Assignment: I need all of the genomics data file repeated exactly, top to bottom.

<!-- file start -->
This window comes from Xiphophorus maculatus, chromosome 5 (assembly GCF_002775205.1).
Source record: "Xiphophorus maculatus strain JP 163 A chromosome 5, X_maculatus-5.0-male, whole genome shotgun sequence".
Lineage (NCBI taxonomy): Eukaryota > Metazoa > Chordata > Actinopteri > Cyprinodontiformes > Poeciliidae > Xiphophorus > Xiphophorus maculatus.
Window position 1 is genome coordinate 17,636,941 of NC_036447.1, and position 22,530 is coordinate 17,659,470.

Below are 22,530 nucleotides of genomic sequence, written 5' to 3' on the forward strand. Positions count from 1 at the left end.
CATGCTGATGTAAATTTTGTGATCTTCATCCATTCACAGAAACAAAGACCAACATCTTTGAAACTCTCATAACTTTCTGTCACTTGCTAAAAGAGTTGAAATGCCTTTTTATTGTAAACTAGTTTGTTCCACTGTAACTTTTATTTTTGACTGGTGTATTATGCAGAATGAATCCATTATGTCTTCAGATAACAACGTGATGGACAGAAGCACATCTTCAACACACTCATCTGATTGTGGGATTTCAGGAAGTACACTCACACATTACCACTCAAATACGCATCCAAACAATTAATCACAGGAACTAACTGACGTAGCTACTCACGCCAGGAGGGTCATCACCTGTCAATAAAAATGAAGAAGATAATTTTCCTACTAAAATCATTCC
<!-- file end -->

This window comes from Xiphophorus maculatus, chromosome 5 (assembly GCF_002775205.1).
Source record: "Xiphophorus maculatus strain JP 163 A chromosome 5, X_maculatus-5.0-male, whole genome shotgun sequence".
Lineage (NCBI taxonomy): Eukaryota > Metazoa > Chordata > Actinopteri > Cyprinodontiformes > Poeciliidae > Xiphophorus > Xiphophorus maculatus.
Window position 1 is genome coordinate 17,636,941 of NC_036447.1, and position 22,530 is coordinate 17,659,470.

Below are 22,530 nucleotides of genomic sequence, written 5' to 3' on the forward strand. Positions count from 1 at the left end.
CATGCTGATGTAAATTTTGTGATCTTCATCCATTCACAGAAACAAAGACCAACATCTTTGAAACTCTCATAACTTTCTGTCACTTGCTAAAAGAGTTGAAATGCCTTTTTATTGTAAACTAGTTTGTTCCACTGTAACTTTTATTTTTGACTGGTGTATTATGCAGAATGAATCCATTATGTCTTCAGATAACAACGTGATGGACAGAAGCACATCTTCAACACACTCATCTGATTGTGGGATTTCAGGAAGTACACTCACACATTACCACTCAAATACGCATCCAAACAATTAATCACAGGAACTAACTGACGTAGCTACTCACGCCAGGAGGGTCATCACCTGTCAATAAAAATGAAGAAGATAATTTTCCTACTAAAATCATTCC